1971 Cannon Shaun Donaldson Episode: "The Salinas Jackpot"
1971 Marcus Welby, M.D. Philip Grand Episode: "This Is Max"
1971 Adam-12 Virgil Stephens Episode: "Truant"
1971 Night Gallery Chris Segment: "Big Surprise"
1972 Nichols Grover Episode: "About Jesse James"
1972 The Partners Roger Higgenbottom Episode: "Headlines for Higgenbottom"
1972 ABC Afterschool Special Mark voice, Episode: "The Last of the Curlews"
1972 The New Scooby-Doo Movies Additional roles voice, 16 episodes
1972-73 The Magical World of Disney Todd Thompson
Davey
4 episodes
1972-73 Gunsmoke Colby Eaton
Heck Walden
Episode: "Bohannan"
Episode: "The Boy and the Sinner"
1973 Barnaby Jones Kevin Mills Episode: "Day of the Viper"
1973 Jeannie Billy voice, Episode: "The Kid Brother"
1973 Love, American Style Bobby Segment: "Love and Carmen Lopez"
1973 Dirty Sally George Episode: "The Orphans"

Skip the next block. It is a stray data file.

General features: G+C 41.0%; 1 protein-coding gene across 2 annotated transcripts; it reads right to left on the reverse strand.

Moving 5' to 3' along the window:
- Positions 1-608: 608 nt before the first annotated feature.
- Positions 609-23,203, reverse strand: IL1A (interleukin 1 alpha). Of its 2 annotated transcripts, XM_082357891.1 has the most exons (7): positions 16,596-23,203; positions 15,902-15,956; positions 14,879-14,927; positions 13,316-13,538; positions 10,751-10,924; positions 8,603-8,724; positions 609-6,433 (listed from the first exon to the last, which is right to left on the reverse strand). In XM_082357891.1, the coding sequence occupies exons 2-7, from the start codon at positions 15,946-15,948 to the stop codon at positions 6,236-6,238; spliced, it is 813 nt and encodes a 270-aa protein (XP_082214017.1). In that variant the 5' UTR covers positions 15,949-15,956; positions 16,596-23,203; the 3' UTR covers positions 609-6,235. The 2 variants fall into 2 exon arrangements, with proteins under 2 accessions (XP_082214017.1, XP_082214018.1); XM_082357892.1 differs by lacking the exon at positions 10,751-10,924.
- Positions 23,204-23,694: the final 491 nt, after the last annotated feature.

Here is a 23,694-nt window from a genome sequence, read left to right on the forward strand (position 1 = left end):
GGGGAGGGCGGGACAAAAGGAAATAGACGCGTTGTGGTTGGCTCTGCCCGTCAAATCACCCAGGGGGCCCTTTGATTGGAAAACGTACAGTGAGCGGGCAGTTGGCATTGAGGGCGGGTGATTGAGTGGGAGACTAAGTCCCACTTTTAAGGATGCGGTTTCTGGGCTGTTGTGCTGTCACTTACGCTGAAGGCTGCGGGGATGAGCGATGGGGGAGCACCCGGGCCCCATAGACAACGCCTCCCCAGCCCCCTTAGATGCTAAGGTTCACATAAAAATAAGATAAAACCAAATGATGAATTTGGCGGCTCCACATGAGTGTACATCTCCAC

1974-75 Apple's Way Paul Apple Main role; 28 episodes
1975 Three for the Road John Karras Main role; 13 episodes
1976 Phyllis Rob Episode: "Crazy Mama"
1976 The Six Million Dollar Man Andy Sheffield Episode: "The Bionic Boy"
1977 James at 16 Rip Lindeman Episode: "Pilot"
1977 Wonder Woman Johnny 2 episodes
1977 Captain Caveman and the Teen Angels Additional roles Episode: "The Mystery Mansion Mix-Up"
1978-79 Insight Morgan
Rick Adams
Episode: "The Sex Game"
Episode: "It Can't Happen to Me"
1978 What Really Happened to the Class of '65? Phil Episode: "The Most Likely to Succeed"
1978 Flying High Unknown role Episode: "Palm Springs Weekend"
1979 How the West Was Won Bob Cooper Episode: "The Rustler"
1981 The Love Boat Frank 1 episode
1990 Matlock Dave Travis Episode: "The Pro"
1992 Baby Talk Elliot Episode: "Requiem for a Lightweight"
1992-97 Baywatch Vincent
Dr. Tom Morella
6 episodes
2000 The Young and the Restless Christian Page 12 episodes
2006 Cuts Himself as Vincent Van Patten Episode: "Rogue Trip"
2022 Days of Our Lives: Beyond Salem Phil Hellworth 2 episodes

Tennis[edit]

Van Patten was a professional tour tennis player who in 1979 was awarded the Association of Tennis Professionals (ATP) Rookie of the Year award. The highlight of his career came in 1981 when he defeated John McEnroe and two other top ten world ranked pros to win the Seiko World Super Tennis tournament in Tokyo. His career high ranking in singles was World No. 26, reached on February 11, 1982.